The biggest issue for providers of nursing care is staffing. This was the message received loudly and clearly at last week’s Nursing Times Directors’ Congress in Brighton
One nursing director described her job as like walking a tightrope, navigating a balancing act between financial pressure and delivering safe, high-quality care.
This is particularly true in acute hospital trusts as we head into winter, but it is still a concern for any nursing director in care, community or mental health settings.
What we hear again and again is that nursing directors find it hard to make the case to their boards about the staff they need to provide even adequate nursing care. One delegate, arguing for additional staff had been asked by a fellow board member: “Are you trying to bankrupt this organisation?” And when trusts are told by regulators and NHS England that 1:8 is “a guide not a requirement”, it makes it even more difficult for nursing directors to make a case for safe staffing.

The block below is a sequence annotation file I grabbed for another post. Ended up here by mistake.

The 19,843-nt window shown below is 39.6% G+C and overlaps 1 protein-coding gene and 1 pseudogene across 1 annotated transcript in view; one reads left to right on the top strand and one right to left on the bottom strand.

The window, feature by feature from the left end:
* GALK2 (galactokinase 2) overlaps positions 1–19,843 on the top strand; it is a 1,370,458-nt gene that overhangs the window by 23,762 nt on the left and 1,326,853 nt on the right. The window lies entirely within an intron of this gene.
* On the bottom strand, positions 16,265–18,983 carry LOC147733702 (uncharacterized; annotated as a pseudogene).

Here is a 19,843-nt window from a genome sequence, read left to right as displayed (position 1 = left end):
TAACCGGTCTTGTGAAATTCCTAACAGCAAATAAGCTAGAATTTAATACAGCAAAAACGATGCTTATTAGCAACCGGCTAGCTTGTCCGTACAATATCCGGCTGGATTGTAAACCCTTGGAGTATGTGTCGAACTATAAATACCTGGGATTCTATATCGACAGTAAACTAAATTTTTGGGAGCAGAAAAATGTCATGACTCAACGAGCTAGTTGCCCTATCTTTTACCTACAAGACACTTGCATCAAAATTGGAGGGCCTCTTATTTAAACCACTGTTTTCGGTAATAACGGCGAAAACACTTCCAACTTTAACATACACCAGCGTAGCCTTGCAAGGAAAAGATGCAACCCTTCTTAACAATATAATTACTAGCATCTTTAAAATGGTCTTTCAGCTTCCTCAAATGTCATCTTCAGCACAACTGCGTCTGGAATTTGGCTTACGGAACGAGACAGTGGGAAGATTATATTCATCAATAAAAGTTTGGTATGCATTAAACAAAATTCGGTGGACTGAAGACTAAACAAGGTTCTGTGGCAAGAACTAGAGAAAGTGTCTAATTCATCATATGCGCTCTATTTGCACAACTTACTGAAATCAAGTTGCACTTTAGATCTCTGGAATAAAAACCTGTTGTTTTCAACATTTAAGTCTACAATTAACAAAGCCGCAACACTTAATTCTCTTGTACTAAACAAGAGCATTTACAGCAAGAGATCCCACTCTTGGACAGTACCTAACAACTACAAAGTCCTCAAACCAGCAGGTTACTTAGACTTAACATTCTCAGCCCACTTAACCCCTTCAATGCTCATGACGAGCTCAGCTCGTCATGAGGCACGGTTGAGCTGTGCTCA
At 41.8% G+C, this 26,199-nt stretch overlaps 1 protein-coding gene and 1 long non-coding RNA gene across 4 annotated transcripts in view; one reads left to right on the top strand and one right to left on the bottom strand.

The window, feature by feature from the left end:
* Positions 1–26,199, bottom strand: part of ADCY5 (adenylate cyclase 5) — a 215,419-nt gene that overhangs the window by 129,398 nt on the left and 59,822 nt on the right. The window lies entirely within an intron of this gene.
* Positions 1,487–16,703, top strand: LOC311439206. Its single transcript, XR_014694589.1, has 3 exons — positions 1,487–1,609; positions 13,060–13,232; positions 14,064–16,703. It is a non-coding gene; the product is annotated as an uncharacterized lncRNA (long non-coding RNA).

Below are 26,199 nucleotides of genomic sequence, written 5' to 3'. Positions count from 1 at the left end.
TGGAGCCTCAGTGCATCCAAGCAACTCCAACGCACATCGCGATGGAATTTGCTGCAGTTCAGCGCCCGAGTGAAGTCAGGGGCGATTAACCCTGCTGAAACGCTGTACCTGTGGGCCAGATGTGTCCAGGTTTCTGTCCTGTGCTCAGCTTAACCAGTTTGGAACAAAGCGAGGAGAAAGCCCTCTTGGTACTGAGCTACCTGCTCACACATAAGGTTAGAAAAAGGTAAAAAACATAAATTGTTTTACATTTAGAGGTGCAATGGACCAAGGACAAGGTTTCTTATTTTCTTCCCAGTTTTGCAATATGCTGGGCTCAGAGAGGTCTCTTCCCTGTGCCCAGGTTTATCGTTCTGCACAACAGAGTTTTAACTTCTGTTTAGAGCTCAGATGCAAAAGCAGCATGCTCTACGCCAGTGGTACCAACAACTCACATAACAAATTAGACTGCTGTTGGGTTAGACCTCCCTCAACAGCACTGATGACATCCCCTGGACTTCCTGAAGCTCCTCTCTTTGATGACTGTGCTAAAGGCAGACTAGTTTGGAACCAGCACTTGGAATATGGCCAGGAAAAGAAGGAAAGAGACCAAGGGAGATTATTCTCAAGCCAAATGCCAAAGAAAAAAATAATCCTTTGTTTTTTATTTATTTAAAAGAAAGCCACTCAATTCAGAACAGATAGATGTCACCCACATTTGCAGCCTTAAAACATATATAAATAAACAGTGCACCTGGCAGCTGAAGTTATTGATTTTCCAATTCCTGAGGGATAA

“Messages like this are unhelpful to those trying to lead the profession”
Messages like this are unhelpful to those trying to lead the profession and run organisations in the face of extreme challenge.
What they need is support, evidence and data to make the case to their boards about the value of nursing.
They need a national evidence base that enables them to prove to their boards that cutting nursing staff is too great a sacrifice.
They need hard data proving that if the financial director doesn’t find the money it will be patients that pay the price in the short term, and risks the organisation paying more in the longer term – whether that’s in longer stays, readmissions, legal problems or loss of contracts.
“Nurses must learn how to stop saying yes and start saying no”
What they don’t need is unhelpful, vague messaging that at best leaves the gate open to interpreting nursing as insufficiently valuable to fund adequately, and at worst enables those running organisations to once again treat nursing as readily disposable.
Nursing directors, ward managers and other senior nurses must be empowered to articulate the value and contribution of their profession, and translate that into how that affects care.
Nurses must learn how to stop saying yes and start saying no. Because saying no is probably the only way to keep patients safe in this current environment.
Everyone in nursing needs to hold their line instead of toeing the party line.
Jenni Middleton, editor
Follow me on Twitter: @nursingtimesed